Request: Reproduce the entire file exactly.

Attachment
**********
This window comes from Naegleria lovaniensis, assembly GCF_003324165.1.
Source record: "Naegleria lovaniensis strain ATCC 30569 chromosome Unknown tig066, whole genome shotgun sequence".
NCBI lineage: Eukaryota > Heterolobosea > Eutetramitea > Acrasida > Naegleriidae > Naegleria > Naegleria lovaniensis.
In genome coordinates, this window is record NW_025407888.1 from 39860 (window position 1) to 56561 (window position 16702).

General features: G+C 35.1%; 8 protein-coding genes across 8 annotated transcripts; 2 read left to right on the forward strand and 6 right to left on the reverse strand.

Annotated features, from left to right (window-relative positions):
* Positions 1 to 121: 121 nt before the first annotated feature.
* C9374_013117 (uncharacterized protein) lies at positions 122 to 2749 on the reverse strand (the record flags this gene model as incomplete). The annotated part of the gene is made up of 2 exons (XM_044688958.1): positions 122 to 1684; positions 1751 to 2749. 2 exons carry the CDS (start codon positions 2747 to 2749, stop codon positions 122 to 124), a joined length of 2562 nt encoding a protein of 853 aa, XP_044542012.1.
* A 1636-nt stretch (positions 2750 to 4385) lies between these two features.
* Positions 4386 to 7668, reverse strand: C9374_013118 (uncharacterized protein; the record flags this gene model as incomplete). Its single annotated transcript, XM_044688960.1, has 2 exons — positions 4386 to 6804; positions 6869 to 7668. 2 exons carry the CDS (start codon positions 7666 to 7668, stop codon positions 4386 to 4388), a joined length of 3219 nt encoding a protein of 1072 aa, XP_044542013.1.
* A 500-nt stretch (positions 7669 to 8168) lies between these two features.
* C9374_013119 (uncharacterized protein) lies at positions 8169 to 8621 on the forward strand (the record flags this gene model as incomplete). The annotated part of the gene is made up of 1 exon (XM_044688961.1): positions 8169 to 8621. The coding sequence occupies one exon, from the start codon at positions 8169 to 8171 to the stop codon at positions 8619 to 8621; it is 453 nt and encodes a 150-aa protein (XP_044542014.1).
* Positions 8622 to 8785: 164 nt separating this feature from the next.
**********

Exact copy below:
This window comes from Naegleria lovaniensis, assembly GCF_003324165.1.
Source record: "Naegleria lovaniensis strain ATCC 30569 chromosome Unknown tig066, whole genome shotgun sequence".
NCBI lineage: Eukaryota > Heterolobosea > Eutetramitea > Acrasida > Naegleriidae > Naegleria > Naegleria lovaniensis.
In genome coordinates, this window is record NW_025407888.1 from 39860 (window position 1) to 56561 (window position 16702).

General features: G+C 35.1%; 8 protein-coding genes across 8 annotated transcripts; 2 read left to right on the forward strand and 6 right to left on the reverse strand.

Annotated features, from left to right (window-relative positions):
* Positions 1 to 121: 121 nt before the first annotated feature.
* C9374_013117 (uncharacterized protein) lies at positions 122 to 2749 on the reverse strand (the record flags this gene model as incomplete). The annotated part of the gene is made up of 2 exons (XM_044688958.1): positions 122 to 1684; positions 1751 to 2749. 2 exons carry the CDS (start codon positions 2747 to 2749, stop codon positions 122 to 124), a joined length of 2562 nt encoding a protein of 853 aa, XP_044542012.1.
* A 1636-nt stretch (positions 2750 to 4385) lies between these two features.
* Positions 4386 to 7668, reverse strand: C9374_013118 (uncharacterized protein; the record flags this gene model as incomplete). Its single annotated transcript, XM_044688960.1, has 2 exons — positions 4386 to 6804; positions 6869 to 7668. 2 exons carry the CDS (start codon positions 7666 to 7668, stop codon positions 4386 to 4388), a joined length of 3219 nt encoding a protein of 1072 aa, XP_044542013.1.
* A 500-nt stretch (positions 7669 to 8168) lies between these two features.
* C9374_013119 (uncharacterized protein) lies at positions 8169 to 8621 on the forward strand (the record flags this gene model as incomplete). The annotated part of the gene is made up of 1 exon (XM_044688961.1): positions 8169 to 8621. The coding sequence occupies one exon, from the start codon at positions 8169 to 8171 to the stop codon at positions 8619 to 8621; it is 453 nt and encodes a 150-aa protein (XP_044542014.1).
* Positions 8622 to 8785: 164 nt separating this feature from the next.